Jenn's Corona Kindness Break
In celebration of World Autism Month, I am taking time to be kind with an Autism Speaks Kindness Break. We're all feeling the need for kindness at this crazy time but for people with autism and other developmental issues, it's not a want, it's a need. More than 2/3 of our kids report being bullied. It's heartbreaking. Awareness and acceptance are the solution -- and that's a huge part of the work of Autism Speaks.
I hope you'll consider a gift in support of this life-changing mission. I know these are tough times for many; please know that every donation -- big or small -- makes a difference and is truly appreciated.
Many of you know our youngest son, Ethan. Although he doesn't have autism, he shares a lot of the same characteristics and challenges. I wrote this at the start of the school year a few years ago about raising a son with special needs. It feels right to share again as we work toward creating a kinder world:
I love a child who is different -- who talks differently, who eats differently, who breathes differently, who thinks differently -- and because of that, there is no bottom to my world. Every step I take is on faith: faith that the goodness of others will rise to the surface and catch my next step ... and catch his next step. It is faith that we will not fall into the abyss.
Every morning, my heart walks out the front door with a Mickey Mouse backpack and a lunchbox full of carefully selected food that can be self-fed. My heart steps out of my reach and out of my protection and into your world. The way you look at him, the bar you set for him, the chance you give him -- whether you choose to walk toward him or turn away -- defines so much of his life.
When I get him back into my arms at the end of the day, I either build on the joys of the day ... or I try to dismantle the frustration and invisibility brick by brick. I cannot keep all the hurt away because in order to achieve his full potential and grow into his full self, he has to breathe your air and be part of your world. Please: teach your kids to be kind to my kid.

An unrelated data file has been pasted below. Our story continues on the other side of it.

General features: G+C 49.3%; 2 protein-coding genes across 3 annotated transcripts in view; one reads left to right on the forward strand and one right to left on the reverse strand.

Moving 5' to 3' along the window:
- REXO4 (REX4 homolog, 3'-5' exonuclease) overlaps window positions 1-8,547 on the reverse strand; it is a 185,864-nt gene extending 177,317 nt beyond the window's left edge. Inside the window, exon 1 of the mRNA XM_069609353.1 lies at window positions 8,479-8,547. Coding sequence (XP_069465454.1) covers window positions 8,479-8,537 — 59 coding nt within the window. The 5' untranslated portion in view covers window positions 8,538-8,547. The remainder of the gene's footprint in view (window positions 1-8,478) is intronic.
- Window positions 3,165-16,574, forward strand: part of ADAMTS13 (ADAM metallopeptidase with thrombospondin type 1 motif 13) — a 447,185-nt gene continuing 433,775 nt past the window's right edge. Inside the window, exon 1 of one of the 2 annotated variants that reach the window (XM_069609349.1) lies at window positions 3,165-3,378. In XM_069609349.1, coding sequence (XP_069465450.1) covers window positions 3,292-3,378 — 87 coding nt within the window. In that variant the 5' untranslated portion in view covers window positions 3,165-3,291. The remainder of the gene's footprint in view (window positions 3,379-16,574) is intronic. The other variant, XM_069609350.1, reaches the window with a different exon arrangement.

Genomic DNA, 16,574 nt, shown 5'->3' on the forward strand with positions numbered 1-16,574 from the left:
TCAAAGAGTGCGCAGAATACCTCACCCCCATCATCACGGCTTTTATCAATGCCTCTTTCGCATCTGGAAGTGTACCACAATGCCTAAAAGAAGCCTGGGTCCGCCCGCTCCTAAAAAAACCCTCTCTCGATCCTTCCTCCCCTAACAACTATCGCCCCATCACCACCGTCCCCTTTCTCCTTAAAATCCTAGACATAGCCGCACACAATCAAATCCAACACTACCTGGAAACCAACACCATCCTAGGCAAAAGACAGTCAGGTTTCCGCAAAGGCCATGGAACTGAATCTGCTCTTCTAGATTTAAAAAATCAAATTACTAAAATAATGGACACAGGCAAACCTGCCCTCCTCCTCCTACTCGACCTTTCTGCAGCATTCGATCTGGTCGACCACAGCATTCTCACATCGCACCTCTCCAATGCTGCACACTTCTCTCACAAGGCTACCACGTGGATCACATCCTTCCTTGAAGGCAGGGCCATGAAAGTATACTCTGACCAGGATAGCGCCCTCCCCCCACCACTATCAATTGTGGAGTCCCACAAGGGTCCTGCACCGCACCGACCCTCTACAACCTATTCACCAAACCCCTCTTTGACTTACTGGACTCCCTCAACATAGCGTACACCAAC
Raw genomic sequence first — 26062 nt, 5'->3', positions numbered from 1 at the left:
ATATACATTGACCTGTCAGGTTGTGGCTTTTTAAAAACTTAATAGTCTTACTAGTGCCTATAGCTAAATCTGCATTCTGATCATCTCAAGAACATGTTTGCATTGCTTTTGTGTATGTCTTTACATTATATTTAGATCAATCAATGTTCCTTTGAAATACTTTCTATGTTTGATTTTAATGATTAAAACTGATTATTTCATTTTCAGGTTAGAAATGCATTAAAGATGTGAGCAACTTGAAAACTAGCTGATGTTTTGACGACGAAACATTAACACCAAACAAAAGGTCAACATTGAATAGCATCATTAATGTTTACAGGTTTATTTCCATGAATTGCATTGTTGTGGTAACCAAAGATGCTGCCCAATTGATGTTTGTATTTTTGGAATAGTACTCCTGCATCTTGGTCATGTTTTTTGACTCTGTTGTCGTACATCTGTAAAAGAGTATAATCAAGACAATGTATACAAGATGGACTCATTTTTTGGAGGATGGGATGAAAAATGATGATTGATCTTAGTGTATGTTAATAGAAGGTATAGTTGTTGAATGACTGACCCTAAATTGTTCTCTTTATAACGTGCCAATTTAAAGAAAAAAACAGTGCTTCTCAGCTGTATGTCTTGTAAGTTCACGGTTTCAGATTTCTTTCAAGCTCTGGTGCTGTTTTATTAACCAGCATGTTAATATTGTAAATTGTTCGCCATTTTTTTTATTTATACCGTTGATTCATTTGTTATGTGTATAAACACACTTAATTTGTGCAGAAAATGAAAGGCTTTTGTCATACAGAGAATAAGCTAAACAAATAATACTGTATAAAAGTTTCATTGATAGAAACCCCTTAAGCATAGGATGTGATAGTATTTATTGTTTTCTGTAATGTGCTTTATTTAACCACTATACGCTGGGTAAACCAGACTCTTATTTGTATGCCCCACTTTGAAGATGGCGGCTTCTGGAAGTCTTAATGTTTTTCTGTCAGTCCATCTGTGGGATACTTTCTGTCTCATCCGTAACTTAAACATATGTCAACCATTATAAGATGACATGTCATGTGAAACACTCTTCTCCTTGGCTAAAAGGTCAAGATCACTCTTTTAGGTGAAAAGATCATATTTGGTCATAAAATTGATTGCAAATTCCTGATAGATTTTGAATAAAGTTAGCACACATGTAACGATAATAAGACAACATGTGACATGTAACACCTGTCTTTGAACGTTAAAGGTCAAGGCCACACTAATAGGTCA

Actually, *don't* teach your kids to be kind.
Kindness feels apologetic, apart. Teach your kids to be explorers -- to seek out, learn from and enjoy the differences that make life beautiful and exciting.
Lots of kids are headed back to school this month. Do they feel nervous? A little insecure? You know who won't judge them? My kid. He just wants to make his friends laugh. He wants to play baseball (specifically, "with a bat"). He does not know (yet) that he is different. He does not know (yet) that he won't get picked for the team. He also doesn't know if your kid is wearing the wrong brand of sneakers or has his shirt on backwards. He doesn't care if your kid is bad at baseball. He just wants to play.
So don't teach your kids to be kind to my kid. Teach your kids to *find* my kid. And just start playing.
Together, we can support the Autism Speaks mission of promoting solutions, across the spectrum and throughout the life span, for the needs of people with autism and their families.
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